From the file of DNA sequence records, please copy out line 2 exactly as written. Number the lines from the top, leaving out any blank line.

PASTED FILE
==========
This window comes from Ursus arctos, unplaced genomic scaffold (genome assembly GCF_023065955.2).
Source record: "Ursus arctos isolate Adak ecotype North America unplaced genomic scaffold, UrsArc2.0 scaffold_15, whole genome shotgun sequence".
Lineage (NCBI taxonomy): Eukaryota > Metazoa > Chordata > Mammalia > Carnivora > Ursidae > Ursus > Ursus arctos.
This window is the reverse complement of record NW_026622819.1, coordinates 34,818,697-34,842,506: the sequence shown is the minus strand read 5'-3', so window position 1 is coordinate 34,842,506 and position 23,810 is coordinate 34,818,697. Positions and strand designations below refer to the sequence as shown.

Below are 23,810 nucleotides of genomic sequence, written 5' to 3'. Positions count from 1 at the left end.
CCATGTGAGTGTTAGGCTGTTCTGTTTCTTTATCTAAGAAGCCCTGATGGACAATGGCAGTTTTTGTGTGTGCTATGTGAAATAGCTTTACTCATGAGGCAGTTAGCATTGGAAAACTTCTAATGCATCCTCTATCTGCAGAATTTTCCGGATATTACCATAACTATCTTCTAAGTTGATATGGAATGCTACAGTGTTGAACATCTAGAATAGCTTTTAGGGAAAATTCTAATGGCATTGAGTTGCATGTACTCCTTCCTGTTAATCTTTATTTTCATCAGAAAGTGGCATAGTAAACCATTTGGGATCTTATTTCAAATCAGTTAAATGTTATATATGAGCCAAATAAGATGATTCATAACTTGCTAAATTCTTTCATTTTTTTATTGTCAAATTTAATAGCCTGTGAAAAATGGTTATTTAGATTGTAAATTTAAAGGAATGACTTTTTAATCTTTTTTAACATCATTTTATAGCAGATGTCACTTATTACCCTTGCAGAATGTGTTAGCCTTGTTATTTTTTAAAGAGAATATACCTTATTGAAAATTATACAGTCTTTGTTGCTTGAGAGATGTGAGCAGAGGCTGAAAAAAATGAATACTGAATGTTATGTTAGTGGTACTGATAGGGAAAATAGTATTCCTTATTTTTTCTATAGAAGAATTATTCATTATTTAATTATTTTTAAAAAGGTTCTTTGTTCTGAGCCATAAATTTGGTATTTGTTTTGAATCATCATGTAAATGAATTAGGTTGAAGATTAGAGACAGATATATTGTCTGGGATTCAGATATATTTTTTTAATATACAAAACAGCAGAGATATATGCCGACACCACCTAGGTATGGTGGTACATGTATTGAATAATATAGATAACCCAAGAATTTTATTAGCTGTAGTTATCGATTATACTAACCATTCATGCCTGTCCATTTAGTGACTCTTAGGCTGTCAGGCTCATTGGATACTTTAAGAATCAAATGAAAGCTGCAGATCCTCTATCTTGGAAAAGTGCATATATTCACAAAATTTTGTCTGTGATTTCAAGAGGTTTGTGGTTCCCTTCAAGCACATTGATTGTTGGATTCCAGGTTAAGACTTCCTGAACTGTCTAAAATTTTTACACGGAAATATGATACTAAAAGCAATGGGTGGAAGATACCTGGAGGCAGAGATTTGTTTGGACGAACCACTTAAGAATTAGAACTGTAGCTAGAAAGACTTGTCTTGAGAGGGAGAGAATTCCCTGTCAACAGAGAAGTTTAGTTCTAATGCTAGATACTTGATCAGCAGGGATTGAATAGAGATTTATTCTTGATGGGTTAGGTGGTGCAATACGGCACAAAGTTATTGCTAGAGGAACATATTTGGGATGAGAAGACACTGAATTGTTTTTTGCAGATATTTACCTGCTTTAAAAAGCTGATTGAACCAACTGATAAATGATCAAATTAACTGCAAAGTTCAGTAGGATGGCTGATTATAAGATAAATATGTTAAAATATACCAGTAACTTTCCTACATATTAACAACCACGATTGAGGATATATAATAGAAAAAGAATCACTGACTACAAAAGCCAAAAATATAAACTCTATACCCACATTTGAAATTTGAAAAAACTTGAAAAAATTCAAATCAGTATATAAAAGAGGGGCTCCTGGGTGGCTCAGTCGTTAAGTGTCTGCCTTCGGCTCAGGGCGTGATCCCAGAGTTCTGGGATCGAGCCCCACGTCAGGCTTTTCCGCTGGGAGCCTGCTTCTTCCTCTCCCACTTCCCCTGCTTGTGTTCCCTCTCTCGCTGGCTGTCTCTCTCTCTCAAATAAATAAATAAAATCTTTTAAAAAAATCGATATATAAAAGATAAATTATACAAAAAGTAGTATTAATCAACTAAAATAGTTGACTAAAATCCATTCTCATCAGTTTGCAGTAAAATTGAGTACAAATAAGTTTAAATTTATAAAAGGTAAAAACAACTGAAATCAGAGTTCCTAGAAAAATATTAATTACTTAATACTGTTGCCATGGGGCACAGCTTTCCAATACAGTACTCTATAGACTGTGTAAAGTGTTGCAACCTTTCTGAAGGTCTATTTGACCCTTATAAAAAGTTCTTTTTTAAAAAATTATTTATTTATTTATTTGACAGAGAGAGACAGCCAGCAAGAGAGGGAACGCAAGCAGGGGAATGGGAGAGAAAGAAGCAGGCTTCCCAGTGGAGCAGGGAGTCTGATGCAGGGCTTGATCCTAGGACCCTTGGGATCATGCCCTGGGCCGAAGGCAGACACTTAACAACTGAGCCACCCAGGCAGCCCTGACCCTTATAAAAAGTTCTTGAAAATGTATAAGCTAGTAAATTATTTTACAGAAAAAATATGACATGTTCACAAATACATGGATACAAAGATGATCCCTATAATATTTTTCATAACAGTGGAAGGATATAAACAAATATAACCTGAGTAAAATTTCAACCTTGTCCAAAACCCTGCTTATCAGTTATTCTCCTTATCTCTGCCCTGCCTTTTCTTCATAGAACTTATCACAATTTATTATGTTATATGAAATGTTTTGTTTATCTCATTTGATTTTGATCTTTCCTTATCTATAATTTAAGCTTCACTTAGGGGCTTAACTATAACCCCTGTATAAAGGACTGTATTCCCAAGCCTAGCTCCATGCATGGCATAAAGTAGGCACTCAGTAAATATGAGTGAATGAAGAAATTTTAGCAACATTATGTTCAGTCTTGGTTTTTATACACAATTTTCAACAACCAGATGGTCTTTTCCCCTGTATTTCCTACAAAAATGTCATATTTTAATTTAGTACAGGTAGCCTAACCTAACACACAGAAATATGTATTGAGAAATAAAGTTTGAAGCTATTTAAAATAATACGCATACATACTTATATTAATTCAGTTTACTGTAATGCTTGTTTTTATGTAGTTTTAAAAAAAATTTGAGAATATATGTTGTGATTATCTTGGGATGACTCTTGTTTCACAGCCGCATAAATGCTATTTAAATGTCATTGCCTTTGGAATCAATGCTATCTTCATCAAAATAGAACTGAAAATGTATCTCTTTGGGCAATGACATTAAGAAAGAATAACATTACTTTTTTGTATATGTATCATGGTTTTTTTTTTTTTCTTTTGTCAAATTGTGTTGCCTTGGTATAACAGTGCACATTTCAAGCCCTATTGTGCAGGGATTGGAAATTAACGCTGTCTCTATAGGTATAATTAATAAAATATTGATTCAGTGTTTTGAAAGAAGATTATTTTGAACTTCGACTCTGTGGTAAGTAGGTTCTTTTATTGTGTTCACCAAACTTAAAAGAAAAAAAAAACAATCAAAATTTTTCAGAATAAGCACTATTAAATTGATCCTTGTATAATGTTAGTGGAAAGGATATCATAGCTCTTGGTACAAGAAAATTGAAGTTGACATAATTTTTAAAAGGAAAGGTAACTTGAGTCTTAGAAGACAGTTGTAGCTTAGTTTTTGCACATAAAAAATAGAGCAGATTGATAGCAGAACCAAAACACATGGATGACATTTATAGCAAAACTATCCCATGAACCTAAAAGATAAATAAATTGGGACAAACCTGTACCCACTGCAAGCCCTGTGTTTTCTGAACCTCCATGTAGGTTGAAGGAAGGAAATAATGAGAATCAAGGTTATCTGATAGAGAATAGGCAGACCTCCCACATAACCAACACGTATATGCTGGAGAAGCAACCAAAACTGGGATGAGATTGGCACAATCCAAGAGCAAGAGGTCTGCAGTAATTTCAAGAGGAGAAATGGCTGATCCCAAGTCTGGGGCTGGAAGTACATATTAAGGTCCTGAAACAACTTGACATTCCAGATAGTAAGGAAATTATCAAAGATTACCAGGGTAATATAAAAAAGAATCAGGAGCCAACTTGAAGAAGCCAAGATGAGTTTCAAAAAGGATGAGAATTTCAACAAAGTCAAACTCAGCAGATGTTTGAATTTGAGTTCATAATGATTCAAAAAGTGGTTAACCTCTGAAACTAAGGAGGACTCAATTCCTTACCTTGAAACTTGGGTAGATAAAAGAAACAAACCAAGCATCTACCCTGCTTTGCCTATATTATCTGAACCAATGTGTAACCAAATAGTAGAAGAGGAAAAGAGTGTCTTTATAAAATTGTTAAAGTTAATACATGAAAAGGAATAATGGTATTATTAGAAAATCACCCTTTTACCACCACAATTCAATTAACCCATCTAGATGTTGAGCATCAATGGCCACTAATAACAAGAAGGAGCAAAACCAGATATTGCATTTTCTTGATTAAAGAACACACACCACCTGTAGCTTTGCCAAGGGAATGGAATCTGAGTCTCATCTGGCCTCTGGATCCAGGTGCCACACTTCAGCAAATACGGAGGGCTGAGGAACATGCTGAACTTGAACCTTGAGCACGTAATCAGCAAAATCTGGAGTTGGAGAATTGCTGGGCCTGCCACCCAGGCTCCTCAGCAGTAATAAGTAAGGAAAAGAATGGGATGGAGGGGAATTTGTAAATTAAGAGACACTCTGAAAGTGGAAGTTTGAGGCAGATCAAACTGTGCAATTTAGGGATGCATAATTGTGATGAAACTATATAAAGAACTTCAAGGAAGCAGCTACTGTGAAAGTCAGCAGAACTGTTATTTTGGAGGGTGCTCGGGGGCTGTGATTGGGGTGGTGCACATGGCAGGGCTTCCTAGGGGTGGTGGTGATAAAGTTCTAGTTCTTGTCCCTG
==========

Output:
Source record: "Ursus arctos isolate Adak ecotype North America unplaced genomic scaffold, UrsArc2.0 scaffold_15, whole genome shotgun sequence".